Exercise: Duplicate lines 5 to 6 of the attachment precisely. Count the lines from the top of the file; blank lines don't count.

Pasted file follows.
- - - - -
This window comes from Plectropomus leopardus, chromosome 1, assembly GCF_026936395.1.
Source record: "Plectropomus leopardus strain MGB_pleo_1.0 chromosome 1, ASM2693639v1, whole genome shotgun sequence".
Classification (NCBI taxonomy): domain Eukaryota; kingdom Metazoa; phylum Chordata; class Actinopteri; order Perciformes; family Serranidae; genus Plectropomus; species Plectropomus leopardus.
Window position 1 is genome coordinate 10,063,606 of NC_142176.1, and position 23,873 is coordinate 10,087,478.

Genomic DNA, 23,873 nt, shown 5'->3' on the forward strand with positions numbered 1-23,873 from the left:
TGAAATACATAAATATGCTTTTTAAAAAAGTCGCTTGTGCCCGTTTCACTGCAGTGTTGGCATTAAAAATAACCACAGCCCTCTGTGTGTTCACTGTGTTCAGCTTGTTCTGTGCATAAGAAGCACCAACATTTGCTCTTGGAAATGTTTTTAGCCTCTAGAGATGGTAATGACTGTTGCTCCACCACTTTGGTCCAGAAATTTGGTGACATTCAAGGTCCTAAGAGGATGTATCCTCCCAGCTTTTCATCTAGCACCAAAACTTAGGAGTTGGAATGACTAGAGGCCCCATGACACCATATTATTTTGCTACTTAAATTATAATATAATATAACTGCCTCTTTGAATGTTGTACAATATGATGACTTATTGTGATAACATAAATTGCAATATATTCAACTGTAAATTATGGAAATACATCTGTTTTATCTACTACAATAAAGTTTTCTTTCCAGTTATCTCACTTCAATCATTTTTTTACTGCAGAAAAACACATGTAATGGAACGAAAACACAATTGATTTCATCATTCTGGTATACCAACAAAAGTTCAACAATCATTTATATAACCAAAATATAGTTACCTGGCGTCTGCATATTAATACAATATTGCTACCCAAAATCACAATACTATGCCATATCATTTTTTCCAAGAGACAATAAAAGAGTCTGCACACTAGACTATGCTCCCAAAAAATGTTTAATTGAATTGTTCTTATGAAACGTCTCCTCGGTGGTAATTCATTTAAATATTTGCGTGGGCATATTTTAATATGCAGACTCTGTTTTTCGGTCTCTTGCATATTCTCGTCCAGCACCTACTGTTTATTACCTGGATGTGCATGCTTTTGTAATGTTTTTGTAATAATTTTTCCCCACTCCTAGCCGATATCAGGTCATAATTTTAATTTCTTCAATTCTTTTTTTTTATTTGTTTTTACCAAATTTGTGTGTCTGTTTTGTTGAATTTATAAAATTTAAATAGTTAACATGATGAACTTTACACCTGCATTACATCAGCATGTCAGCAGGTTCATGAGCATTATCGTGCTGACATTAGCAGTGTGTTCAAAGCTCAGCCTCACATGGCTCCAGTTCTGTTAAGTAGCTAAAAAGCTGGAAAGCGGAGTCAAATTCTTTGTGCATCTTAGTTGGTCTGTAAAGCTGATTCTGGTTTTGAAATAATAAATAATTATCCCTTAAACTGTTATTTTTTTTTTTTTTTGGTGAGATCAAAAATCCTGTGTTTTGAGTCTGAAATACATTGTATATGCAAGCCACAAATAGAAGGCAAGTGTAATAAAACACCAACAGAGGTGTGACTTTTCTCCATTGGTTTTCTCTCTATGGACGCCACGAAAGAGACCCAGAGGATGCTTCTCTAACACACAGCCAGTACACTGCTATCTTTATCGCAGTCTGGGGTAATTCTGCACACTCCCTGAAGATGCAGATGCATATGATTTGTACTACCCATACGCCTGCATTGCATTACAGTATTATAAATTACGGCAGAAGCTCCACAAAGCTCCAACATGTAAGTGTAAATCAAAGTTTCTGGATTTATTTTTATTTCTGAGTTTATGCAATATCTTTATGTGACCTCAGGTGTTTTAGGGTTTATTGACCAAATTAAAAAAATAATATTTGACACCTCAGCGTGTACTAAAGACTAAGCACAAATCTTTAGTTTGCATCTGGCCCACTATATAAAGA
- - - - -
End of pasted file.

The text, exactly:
Genomic DNA, 23,873 nt, shown 5'->3' on the forward strand with positions numbered 1-23,873 from the left:
TGAAATACATAAATATGCTTTTTAAAAAAGTCGCTTGTGCCCGTTTCACTGCAGTGTTGGCATTAAAAATAACCACAGCCCTCTGTGTGTTCACTGTGTTCAGCTTGTTCTGTGCATAAGAAGCACCAACATTTGCTCTTGGAAATGTTTTTAGCCTCTAGAGATGGTAATGACTGTTGCTCCACCACTTTGGTCCAGAAATTTGGTGACATTCAAGGTCCTAAGAGGATGTATCCTCCCAGCTTTTCATCTAGCACCAAAACTTAGGAGTTGGAATGACTAGAGGCCCCATGACACCATATTATTTTGCTACTTAAATTATAATATAATATAACTGCCTCTTTGAATGTTGTACAATATGATGACTTATTGTGATAACATAAATTGCAATATATTCAACTGTAAATTATGGAAATACATCTGTTTTATCTACTACAATAAAGTTTTCTTTCCAGTTATCTCACTTCAATCATTTTTTTACTGCAGAAAAACACATGTAATGGAACGAAAACACAATTGATTTCATCATTCTGGTATACCAACAAAAGTTCAACAATCATTTATATAACCAAAATATAGTTACCTGGCGTCTGCATATTAATACAATATTGCTACCCAAAATCACAATACTATGCCATATCATTTTTTCCAAGAGACAATAAAAGAGTCTGCACACTAGACTATGCTCCCAAAAAATGTTTAATTGAATTGTTCTTATGAAACGTCTCCTCGGTGGTAATTCATTTAAATATTTGCGTGGGCATATTTTAATATGCAGACTCTGTTTTTCGGTCTCTTGCATATTCTCGTCCAGCACCTACTGTTTATTACCTGGATGTGCATGCTTTTGTAATGTTTTTGTAATAATTTTTCCCCACTCCTAGCCGATATCAGGTCATAATTTTAATTTCTTCAATTCTTTTTTTTTATTTGTTTTTACCAAATTTGTGTGTCTGTTTTGTTGAATTTATAAAATTTAAATAGTTAACATGATGAACTTTACACCTGCATTACATCAGCATGTCAGCAGGTTCATGAGCATTATCGTGCTGACATTAGCAGTGTGTTCAAAGCTCAGCCTCACATGGCTCCAGTTCTGTTAAGTAGCTAAAAAGCTGGAAAGCGGAGTCAAATTCTTTGTGCATCTTAGTTGGTCTGTAAAGCTGATTCTGGTTTTGAAATAATAAATAATTATCCCTTAAACTGTTATTTTTTTTTTTTTTTGGTGAGATCAAAAATCCTGTGTTTTGAGTCTGAAATACATTGTATATGCAAGCCACAAATAGAAGGCAAGTGTAATAAAACACCAACAGAGGTGTGACTTTTCTCCATTGGTTTTCTCTCTATGGACGCCACGAAAGAGACCCAGAGGATGCTTCTCTAACACACAGCCAGTACACTGCTATCTTTATCGCAGTCTGGGGTAATTCTGCACACTCCCTGAAGATGCAGATGCATATGATTTGTACTACCCATACGCCTGCATTGCATTACAGTATTATAAATTACGGCAGAAGCTCCACAAAGCTCCAACATGTAAGTGTAAATCAAAGTTTCTGGATTTATTTTTATTTCTGAGTTTATGCAATATCTTTATGTGACCTCAGGTGTTTTAGGGTTTATTGACCAAATTAAAAAAATAATATTTGACACCTCAGCGTGTACTAAAGACTAAGCACAAATCTTTAGTTTGCATCTGGCCCACTATATAAAGA